4. Moreover, if the resolution of the Pinnacle general meeting is ineffective, section 659C of the Corporations Law will not prevent the Vanteck and Int-A-Grid transactions being set aside in the general equitable jurisdiction of the Supreme Court, after the bid has closed, although remedies under the Corporations Law may not be available.

Notice of Meeting to deal with possible Improper Purpose

  1. The Pinnacle Board has already stated to the Pinnacle No.5 Panel, to this Panel, to ASIC, to ASX and to Reliable that the transactions were not entered into for proper purpose. We think it desirable that they repeat this statement to the Pinnacle shareholders. Accordingly, we require the Board to state in the notice of meeting, in relation to each transaction, whether or not it may be invalid because it was entered into for an improper purpose and whether the relevant resolution is intended to cure that possible invalidity. If the notice states that either resolution is intended to remedy possible invalidity for that reason, none of the directors nor their associates may vote on the resolution. If either transaction is in fact affected by improper purpose and the directors state that the relevant resolution is not intended to cure that defect, that transaction is likely to remain liable to be set aside, despite approval. The directors moreover are personally at risk.
  2. We considered whether to require the notice to state that the resolutions were intended to cure invalidity resulting from improper purpose, and the directors and their associates to abstain from voting, unless Pinnacle provided senior counsel’s opinion that the resolutions were not in fact affected by improper purposes or bad faith. It is more consistent with our functions to leave the responsibility for determining this to the Pinnacle directors and their advisers. They will be aware of the serious consequences either of breach, or of misleading shareholders.
  3. By consent, we took into account as going to the defeating conditions and to potential unacceptable circumstances, a proposed share issue to directors of Pinnacle. That has been dealt with in both Pinnacle’s and Reliable’s undertakings.

Timing of Meeting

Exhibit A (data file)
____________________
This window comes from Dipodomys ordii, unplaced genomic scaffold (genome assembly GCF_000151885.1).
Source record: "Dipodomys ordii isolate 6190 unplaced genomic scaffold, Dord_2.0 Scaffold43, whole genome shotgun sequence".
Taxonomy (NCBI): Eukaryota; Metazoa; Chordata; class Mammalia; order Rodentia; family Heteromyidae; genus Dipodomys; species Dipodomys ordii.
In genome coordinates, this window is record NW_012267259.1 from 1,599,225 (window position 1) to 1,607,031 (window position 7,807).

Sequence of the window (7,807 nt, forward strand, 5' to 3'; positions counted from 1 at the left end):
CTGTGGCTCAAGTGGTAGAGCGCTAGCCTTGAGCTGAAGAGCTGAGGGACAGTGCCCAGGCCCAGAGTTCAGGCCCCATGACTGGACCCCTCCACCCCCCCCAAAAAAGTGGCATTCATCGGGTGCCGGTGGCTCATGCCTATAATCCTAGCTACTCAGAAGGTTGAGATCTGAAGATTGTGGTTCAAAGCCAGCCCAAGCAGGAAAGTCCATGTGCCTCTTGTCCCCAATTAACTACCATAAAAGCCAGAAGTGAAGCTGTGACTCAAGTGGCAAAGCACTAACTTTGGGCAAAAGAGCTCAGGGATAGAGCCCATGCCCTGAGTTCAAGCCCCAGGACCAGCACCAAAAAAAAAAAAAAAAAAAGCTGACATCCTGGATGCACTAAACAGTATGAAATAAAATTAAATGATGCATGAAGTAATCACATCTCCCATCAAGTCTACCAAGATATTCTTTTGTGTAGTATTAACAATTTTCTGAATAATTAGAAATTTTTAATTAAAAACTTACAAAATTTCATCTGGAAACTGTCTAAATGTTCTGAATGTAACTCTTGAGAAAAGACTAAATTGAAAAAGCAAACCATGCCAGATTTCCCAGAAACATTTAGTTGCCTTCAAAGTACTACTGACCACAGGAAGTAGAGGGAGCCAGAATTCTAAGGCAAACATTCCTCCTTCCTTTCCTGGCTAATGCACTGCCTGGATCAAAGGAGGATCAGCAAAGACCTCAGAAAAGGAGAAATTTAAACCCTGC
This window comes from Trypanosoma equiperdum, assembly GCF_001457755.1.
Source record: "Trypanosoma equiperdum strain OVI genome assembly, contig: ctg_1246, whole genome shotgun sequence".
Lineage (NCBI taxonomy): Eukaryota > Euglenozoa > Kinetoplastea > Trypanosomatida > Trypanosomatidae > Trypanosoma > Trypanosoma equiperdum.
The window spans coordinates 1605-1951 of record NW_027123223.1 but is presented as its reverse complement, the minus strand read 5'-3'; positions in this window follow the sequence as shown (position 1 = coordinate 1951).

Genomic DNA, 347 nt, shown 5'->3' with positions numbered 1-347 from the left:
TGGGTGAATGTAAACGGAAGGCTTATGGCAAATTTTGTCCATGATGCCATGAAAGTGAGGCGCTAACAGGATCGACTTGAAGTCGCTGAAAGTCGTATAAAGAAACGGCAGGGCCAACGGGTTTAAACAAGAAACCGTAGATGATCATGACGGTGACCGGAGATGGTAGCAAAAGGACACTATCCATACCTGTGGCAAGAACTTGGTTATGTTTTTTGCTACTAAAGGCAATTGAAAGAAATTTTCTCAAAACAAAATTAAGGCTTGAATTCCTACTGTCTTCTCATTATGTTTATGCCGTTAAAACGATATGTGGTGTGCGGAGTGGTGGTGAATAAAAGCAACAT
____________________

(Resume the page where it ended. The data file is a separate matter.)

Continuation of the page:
1. The Pinnacle No. 5 Panel did not lay down time parameters or other specific requirements for the approval Pinnacle was required to obtain in general meeting, although prior to these proceedings it had intended to keep its proceedings open to monitor the process, and it also relied on the timing process of the ASX requirements. In Minorco’s bid for Consolidated Gold Fields, the London City Panel required the defensive actions there taken by the target (litigating anti-trust issues of the bid in the United States) to go to members with reasonable promptness, and extended the bid timetable accordingly: see its ruling and reasons of 9 May 1989.
  2. Since the Pinnacle No. 5 Panel obtained these undertakings in May, for what Pinnacle and the independent expert contend were reasons related to the expert’s need to understand the complexities of the transaction, the meeting has not been convened. This review Panel considers that this drift, explicable as it may be, cannot be allowed to continue. We therefore asked Pinnacle what its current timetable for the meeting was and have accepted Pinnacle’s timetable in the undertakings we received. The meeting is to be held by 3 August 2001, extendable to 10 August 2001, depending on whether or not ASIC shortens its time to consider the notice of meeting from 14 days to 7 days. Reliable’s bid will need to be extended if it is still to be available after the date of the meeting. Reliable has made it clear that it is making no commitment, one way or the other, at this point, as to any extension of its bid beyond its present closing date of 10 July 2001. Alternatively, if the level of acceptances of Reliable’s bid is sufficient, it could close on the present last day (10 July 2001)17 and vote its holding against the approval.

Exclusion of Interested Shareholders

  1. Irrespective of the proper purpose issue, it would not be appropriate for a resolution to approve these transactions to be carried by the votes of shareholders who might be motivated by interests other than as shareholders. It is however clear that since Vanteck and Federation have interests in the Vanteck transaction, neither of those companies nor their associates should vote on approval of that transaction or any associated transaction. This does not pre-empt any other preclusion the ASX may impose or indeed that the need, if there be a need, that ratification would impose.

No Poison Pill